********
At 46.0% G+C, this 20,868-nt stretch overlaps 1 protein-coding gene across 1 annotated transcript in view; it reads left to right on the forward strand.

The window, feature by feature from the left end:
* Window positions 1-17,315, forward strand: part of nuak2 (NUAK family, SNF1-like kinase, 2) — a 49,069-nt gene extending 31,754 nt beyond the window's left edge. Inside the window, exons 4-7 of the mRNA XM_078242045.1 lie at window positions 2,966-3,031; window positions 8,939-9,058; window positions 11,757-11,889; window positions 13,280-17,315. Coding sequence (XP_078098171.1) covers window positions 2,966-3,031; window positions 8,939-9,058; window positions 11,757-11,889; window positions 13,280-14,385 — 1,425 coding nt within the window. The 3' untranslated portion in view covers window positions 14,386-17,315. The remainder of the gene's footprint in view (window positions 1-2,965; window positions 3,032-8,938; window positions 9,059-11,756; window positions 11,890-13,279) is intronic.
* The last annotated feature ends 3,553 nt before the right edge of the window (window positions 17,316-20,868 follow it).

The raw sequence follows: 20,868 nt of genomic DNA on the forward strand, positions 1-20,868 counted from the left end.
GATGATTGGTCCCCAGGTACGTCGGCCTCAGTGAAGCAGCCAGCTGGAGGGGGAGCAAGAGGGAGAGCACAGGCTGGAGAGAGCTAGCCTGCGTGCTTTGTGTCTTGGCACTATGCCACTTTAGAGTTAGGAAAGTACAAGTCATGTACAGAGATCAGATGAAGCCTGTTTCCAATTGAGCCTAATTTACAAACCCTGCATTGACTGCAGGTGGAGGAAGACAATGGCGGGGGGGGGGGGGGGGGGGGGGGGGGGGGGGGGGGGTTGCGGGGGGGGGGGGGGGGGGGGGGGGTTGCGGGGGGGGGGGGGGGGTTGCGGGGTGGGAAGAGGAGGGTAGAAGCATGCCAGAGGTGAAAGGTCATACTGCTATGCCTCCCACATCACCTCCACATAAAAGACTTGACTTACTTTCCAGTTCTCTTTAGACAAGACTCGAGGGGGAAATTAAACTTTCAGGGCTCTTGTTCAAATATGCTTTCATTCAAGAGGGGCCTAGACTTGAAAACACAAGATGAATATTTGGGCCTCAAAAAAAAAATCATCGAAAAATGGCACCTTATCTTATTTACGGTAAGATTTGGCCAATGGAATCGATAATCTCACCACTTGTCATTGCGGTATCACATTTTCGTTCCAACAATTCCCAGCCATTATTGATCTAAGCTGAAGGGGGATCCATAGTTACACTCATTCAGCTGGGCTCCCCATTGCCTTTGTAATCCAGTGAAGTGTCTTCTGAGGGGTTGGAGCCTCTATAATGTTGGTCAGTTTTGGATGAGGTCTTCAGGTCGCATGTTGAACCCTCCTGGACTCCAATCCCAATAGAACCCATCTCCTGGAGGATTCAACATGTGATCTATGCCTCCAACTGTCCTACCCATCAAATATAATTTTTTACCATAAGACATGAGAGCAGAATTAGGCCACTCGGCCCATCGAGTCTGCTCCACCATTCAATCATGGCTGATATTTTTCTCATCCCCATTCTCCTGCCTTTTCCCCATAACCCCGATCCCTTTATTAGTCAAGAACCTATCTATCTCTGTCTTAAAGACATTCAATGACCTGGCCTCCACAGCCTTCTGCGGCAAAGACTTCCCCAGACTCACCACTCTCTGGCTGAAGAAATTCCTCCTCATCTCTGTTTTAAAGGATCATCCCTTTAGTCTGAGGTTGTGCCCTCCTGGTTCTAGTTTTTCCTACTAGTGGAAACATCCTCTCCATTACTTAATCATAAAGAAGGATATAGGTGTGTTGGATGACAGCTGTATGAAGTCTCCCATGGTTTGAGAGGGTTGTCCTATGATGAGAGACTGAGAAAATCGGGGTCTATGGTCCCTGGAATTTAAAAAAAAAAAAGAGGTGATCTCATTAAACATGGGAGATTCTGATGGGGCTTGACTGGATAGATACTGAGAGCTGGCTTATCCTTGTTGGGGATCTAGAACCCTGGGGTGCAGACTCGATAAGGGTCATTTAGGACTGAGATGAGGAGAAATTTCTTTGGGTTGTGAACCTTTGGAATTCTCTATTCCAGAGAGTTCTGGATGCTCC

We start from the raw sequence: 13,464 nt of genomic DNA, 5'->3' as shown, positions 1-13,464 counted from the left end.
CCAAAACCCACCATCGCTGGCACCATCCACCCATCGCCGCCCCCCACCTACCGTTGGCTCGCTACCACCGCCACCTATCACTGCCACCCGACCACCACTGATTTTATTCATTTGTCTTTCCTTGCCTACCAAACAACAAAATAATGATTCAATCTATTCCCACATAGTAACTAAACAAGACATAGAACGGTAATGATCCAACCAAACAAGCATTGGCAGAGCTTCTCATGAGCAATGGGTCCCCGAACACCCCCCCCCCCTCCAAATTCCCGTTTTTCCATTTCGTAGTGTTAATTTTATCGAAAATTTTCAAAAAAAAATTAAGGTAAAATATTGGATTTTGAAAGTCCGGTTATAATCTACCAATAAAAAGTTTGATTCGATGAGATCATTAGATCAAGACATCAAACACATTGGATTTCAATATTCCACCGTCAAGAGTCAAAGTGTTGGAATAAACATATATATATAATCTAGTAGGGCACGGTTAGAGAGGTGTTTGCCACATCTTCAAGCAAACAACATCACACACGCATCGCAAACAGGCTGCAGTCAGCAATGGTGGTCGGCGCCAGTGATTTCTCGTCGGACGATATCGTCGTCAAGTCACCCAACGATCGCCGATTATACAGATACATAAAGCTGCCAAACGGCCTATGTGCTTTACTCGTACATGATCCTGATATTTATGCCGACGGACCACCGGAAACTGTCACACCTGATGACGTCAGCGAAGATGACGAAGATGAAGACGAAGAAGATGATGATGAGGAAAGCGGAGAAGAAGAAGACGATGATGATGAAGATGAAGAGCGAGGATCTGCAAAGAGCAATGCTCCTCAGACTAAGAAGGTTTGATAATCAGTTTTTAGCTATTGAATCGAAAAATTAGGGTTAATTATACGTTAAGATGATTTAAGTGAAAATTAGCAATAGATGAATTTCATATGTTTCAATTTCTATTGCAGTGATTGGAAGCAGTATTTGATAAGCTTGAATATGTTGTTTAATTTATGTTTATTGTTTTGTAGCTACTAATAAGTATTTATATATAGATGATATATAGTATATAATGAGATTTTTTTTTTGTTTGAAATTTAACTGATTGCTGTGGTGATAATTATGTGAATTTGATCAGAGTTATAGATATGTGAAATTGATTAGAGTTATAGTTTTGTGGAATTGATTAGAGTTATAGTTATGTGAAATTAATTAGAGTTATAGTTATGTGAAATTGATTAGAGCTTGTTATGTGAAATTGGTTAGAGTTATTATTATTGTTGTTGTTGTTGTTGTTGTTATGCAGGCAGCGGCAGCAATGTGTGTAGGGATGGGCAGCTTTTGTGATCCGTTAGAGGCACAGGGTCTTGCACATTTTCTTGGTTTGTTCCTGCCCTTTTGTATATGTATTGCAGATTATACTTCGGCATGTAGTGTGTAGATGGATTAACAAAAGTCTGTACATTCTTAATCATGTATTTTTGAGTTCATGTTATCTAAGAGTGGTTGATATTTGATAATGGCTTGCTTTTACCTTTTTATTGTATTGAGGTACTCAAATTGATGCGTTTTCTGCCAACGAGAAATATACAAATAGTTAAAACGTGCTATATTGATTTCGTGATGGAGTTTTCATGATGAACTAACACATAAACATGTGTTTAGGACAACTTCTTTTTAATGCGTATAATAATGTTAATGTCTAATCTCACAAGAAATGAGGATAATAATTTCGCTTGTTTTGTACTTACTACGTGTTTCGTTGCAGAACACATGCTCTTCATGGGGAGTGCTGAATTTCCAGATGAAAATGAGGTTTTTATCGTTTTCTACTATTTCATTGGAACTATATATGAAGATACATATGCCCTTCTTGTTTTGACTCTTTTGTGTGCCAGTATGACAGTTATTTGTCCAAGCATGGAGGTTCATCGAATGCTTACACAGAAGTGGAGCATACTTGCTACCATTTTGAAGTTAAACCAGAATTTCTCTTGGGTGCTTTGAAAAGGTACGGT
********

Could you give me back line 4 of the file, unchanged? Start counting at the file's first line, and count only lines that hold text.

* The last annotated feature ends 3,553 nt before the right edge of the window (window positions 17,316-20,868 follow it).